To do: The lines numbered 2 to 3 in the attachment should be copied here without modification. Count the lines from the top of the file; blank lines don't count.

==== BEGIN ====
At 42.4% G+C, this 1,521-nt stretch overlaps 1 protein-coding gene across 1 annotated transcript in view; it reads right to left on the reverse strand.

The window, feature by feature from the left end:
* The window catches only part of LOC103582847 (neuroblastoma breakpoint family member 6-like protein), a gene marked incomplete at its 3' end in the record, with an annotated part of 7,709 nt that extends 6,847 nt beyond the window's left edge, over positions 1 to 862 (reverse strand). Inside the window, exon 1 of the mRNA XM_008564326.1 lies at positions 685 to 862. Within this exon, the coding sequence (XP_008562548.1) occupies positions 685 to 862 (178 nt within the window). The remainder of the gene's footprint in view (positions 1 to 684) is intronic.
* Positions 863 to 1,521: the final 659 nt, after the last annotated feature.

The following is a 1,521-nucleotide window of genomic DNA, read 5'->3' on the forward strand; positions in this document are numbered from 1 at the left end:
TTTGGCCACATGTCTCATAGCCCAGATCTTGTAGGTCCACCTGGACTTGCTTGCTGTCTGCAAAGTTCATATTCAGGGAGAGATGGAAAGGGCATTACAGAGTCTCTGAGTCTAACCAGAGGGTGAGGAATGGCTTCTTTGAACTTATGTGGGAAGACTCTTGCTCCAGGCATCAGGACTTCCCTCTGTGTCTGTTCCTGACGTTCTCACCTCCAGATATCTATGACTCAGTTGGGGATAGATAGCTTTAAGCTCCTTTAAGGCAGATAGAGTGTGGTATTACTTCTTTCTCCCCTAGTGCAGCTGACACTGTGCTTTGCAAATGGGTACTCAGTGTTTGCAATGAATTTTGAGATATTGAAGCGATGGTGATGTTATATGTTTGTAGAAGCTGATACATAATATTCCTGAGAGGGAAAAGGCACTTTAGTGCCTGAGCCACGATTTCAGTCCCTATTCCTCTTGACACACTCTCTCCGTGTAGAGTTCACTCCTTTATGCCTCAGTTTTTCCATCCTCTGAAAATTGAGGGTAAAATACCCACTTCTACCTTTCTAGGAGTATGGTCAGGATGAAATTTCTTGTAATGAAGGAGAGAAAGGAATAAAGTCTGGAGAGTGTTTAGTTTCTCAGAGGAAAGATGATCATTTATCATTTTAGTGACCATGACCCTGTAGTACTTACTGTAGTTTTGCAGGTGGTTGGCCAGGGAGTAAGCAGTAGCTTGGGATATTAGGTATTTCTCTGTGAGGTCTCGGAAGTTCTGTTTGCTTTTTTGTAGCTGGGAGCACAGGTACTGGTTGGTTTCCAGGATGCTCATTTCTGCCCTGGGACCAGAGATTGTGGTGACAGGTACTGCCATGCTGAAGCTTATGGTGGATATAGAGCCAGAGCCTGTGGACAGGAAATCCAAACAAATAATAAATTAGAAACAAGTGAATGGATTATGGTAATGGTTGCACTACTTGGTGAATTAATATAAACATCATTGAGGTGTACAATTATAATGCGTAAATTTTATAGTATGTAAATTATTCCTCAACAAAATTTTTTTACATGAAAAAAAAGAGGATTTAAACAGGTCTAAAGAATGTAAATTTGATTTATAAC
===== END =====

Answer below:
The window, feature by feature from the left end:
* The window catches only part of LOC103582847 (neuroblastoma breakpoint family member 6-like protein), a gene marked incomplete at its 3' end in the record, with an annotated part of 7,709 nt that extends 6,847 nt beyond the window's left edge, over positions 1 to 862 (reverse strand). Inside the window, exon 1 of the mRNA XM_008564326.1 lies at positions 685 to 862. Within this exon, the coding sequence (XP_008562548.1) occupies positions 685 to 862 (178 nt within the window). The remainder of the gene's footprint in view (positions 1 to 684) is intronic.